Friday, December 30, 2011

Leaving a Legacy a Century Later

My husband, Byron, is the guest author for today's blog post.  He's been looking forward to writing this one for awhile.

Recently I came across a marriage license from 1878 that I had made a copy of at the courthouse.  The groom was 27, his bride just 18.  On December 30, 1911, the man, a farmer, bought a 54-acre piece of land a couple of miles from his farm for $250.  Less than two years later, the man sold the land to one of his sons – his sixth of nine children – for the same price.  The son was married the following year and the young couple cleared the land without the benefit of a tractor, establishing a farm on which they raised a diverse variety of crops and animals.  They reared two daughters and a foster son on the farm and would see three grandchildren and 12 great-grandchildren born in their 70 years of marriage.  They loved their family and their farm; their family very much adored the hard-working couple and the home and land that epitomized the idyllic American homestead.

I’m proud to be the tenth of Grandma and Granddaddy Green’s great-grandchildren and equally honored to have had the opportunity to buy back a piece of my family’s heritage.  In the 20 months since Laura, Akea, Charlie, and I were fortunate enough to buy back into the family the heart of Grandma and Granddaddy Green’s farm, I have fallen more in love with this wonderful place every day.  It’s an incredible feeling to have the opportunity to live here and farm on land that was so special to Grandma and Granddaddy Green.  When you add our acreage to what my Dad and Aunt Dottie have kept in the family all of these years and are kind enough to allow us to use, nearly 32 acres of the original farm are presently family-owned.  While the house and acreage we purchased spent over 18 years out of the family, 26 acres of the original 54 have been in our family for exactly 100 years today!  To me, this is incredible!  I wonder how many families nowadays have had land in their family for a century?  We are so blessed to live here and to have the chance to be stewards of this wonderful place we call Green Legacy Farm.*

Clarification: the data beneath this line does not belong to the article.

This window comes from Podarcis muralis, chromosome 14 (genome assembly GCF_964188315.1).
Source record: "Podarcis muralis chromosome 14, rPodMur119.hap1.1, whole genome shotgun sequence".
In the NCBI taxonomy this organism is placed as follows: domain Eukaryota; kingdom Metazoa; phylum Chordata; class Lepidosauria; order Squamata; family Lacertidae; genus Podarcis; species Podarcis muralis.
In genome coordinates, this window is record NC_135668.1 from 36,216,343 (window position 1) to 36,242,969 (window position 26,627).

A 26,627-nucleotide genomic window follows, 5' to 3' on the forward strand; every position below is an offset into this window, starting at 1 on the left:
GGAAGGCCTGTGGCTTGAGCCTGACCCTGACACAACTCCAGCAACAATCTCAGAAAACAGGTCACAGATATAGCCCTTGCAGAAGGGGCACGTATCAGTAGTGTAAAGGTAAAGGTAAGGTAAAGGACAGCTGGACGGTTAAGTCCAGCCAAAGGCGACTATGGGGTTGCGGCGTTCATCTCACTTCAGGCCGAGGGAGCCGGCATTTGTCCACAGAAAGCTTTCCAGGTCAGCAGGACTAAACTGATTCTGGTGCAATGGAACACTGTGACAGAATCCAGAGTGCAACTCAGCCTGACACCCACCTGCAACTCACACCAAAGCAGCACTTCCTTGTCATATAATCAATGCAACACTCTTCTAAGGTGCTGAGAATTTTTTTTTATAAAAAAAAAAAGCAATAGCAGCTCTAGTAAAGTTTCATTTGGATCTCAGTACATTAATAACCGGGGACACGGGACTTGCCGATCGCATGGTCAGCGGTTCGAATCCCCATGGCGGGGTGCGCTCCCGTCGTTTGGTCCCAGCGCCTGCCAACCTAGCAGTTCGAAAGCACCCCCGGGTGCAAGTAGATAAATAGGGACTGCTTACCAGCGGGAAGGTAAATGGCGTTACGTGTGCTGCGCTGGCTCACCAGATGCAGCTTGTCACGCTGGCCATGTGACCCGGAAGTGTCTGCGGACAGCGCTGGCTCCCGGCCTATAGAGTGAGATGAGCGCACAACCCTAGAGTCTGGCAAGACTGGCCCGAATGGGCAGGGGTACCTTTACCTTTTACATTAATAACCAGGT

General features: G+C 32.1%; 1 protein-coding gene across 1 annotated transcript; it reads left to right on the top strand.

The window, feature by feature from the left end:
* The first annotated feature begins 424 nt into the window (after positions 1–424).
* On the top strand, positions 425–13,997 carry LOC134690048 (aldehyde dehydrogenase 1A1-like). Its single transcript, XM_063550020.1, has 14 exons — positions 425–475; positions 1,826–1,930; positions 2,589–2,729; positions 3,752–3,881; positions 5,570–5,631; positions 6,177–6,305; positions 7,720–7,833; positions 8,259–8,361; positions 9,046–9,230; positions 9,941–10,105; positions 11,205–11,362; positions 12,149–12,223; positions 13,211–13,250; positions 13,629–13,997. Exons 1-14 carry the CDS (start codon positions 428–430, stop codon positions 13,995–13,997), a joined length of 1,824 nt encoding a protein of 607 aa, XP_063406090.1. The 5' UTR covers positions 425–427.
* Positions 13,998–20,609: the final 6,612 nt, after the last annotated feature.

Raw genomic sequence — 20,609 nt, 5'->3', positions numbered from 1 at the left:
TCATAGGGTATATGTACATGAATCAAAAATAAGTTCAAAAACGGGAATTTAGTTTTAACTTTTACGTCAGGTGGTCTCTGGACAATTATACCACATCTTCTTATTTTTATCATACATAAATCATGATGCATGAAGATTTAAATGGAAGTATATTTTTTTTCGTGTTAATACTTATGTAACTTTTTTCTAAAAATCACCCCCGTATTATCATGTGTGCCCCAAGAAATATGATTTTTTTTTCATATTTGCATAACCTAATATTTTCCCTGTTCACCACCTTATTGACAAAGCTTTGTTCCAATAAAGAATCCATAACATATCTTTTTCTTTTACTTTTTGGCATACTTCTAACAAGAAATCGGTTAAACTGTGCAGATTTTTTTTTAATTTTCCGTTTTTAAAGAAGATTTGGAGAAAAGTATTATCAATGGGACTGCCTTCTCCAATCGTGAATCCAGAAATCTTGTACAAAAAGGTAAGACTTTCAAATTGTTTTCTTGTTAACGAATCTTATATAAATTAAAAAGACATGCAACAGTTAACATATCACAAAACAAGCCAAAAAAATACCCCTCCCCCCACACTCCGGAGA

Byron with Grandma and Granddaddy Green during his very first visit to the farm. Could Grandma and Granddaddy Green have thought at the time that their great-grandson would one day live at the farm? This very special photo has a place of honor on our mantle.

*A while ago, we decided that Green Legacy Farm would be a more apropos name than Green Acres, though for the interim, Green Acres will remain the name of the blog.  We like the dual meaning in the new name, in that Byron's great-grandparents were the Greens, and that we are making every attempt to live as "green" as possible in our endeavors here.

Wednesday, December 21, 2011

Hoop House III and Merry Christmas

At long last, my final update on our hoop house!  We've actually had it done for a couple weeks, but have been tweaking things as we put the Rhode Island Reds, and now the cows, in for the winter.  If you haven't checked out the earlier posts, click here for Hoop House I and click here for Hoop House II.

We used translucent plastic panels for the front.  The door opens into the garden, so on nice days, we let the chickens out.  Inside, we add carbon (shredded leaves, wood chips) to the bedding and expect we'll have some nice compost by spring.  The interior temperature has reached up to 70 degrees some days!  Warmth + sunlight = lots of eggs.

Here is the cows' side, nearly done.  Excuse the netting; it was a temporary safety before we got the fencing up.

Chickens' side, interior.  We removed the roost bars from one side of their portable house and installed them here.

Settling in nicely!

Rhode Island Red rooster.  Did I mention he attacked me a couple times???  Fortunately, he's settled down a bit and we have a mutual agreement to leave each other alone.  As long as he doesn't breech his end of the deal, all will be well (for him).

We moved the steers to their side of the hoop house a couple days ago.  Byron created a little run for them from the field.